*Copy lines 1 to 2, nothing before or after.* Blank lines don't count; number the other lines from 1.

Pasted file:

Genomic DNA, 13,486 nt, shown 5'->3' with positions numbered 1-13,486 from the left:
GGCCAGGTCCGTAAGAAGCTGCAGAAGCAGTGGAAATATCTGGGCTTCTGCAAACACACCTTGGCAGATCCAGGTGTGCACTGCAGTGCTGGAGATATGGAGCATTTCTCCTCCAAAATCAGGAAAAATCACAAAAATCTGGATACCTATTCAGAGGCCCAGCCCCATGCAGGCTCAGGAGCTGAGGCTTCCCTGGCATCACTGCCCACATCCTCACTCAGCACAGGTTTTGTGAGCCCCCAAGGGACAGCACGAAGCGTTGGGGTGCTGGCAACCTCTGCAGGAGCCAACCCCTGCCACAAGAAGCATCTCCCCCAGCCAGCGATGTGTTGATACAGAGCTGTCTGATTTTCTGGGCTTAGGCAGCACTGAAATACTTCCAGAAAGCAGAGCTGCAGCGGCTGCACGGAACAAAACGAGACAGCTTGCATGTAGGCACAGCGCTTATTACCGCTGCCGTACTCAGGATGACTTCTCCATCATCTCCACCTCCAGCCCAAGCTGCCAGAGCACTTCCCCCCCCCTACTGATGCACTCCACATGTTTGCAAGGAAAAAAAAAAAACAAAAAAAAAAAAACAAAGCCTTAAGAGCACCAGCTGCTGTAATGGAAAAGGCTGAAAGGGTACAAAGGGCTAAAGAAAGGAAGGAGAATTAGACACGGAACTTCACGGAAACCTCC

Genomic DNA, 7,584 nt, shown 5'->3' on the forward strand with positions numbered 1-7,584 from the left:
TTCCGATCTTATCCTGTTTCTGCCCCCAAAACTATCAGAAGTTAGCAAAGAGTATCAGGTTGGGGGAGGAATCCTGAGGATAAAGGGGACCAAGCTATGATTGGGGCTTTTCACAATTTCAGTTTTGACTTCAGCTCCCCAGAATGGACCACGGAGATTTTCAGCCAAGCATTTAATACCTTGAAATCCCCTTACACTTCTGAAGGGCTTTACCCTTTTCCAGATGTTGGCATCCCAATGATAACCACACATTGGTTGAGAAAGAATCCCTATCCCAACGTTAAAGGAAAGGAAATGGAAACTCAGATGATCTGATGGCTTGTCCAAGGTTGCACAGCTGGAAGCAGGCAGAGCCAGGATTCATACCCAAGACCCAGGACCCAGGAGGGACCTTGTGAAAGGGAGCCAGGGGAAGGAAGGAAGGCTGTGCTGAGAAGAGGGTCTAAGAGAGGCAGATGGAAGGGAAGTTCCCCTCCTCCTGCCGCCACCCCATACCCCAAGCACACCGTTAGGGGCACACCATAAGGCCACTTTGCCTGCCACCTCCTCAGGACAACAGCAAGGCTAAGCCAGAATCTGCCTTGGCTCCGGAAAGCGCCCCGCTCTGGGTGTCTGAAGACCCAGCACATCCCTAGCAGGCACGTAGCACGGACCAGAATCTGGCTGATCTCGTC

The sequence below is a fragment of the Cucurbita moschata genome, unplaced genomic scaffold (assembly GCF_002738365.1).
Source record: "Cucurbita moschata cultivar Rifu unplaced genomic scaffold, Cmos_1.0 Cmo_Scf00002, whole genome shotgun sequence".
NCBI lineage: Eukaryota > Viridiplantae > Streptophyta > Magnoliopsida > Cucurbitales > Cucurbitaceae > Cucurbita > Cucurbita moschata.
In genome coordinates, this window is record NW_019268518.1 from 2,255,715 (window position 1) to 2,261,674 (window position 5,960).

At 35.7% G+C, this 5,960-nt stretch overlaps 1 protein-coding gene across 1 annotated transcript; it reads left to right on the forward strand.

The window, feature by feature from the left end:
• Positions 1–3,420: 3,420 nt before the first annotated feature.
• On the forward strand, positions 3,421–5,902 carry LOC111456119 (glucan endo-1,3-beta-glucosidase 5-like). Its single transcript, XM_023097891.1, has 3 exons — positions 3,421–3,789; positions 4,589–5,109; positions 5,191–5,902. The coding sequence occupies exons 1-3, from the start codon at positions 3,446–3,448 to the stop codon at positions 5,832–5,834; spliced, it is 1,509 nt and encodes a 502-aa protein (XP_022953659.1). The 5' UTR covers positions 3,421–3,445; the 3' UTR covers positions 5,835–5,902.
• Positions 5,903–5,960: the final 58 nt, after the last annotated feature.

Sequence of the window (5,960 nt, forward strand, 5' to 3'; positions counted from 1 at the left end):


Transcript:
Genomic DNA, 13,486 nt, shown 5'->3' with positions numbered 1-13,486 from the left:
GGCCAGGTCCGTAAGAAGCTGCAGAAGCAGTGGAAATATCTGGGCTTCTGCAAACACACCTTGGCAGATCCAGGTGTGCACTGCAGTGCTGGAGATATGGAGCATTTCTCCTCCAAAATCAGGAAAAATCACAAAAATCTGGATACCTATTCAGAGGCCCAGCCCCATGCAGGCTCAGGAGCTGAGGCTTCCCTGGCATCACTGCCCACATCCTCACTCAGCACAGGTTTTGTGAGCCCCCAAGGGACAGCACGAAGCGTTGGGGTGCTGGCAACCTCTGCAGGAGCCAACCCCTGCCACAAGAAGCATCTCCCCCAGCCAGCGATGTGTTGATACAGAGCTGTCTGATTTTCTGGGCTTAGGCAGCACTGAAATACTTCCAGAAAGCAGAGCTGCAGCGGCTGCACGGAACAAAACGAGACAGCTTGCATGTAGGCACAGCGCTTATTACCGCTGCCGTACTCAGGATGACTTCTCCATCATCTCCACCTCCAGCCCAAGCTGCCAGAGCACTTCCCCCCCCCTACTGATGCACTCCACATGTTTGCAAGGAAAAAAAAAAAACAAAAAAAAAAAAACAAAGCCTTAAGAGCACCAGCTGCTGTAATGGAAAAGGCTGAAAGGGTACAAAGGGCTAAAGAAAGGAAGGAGAATTAGACACGGAACTTCACGGAAACCTCC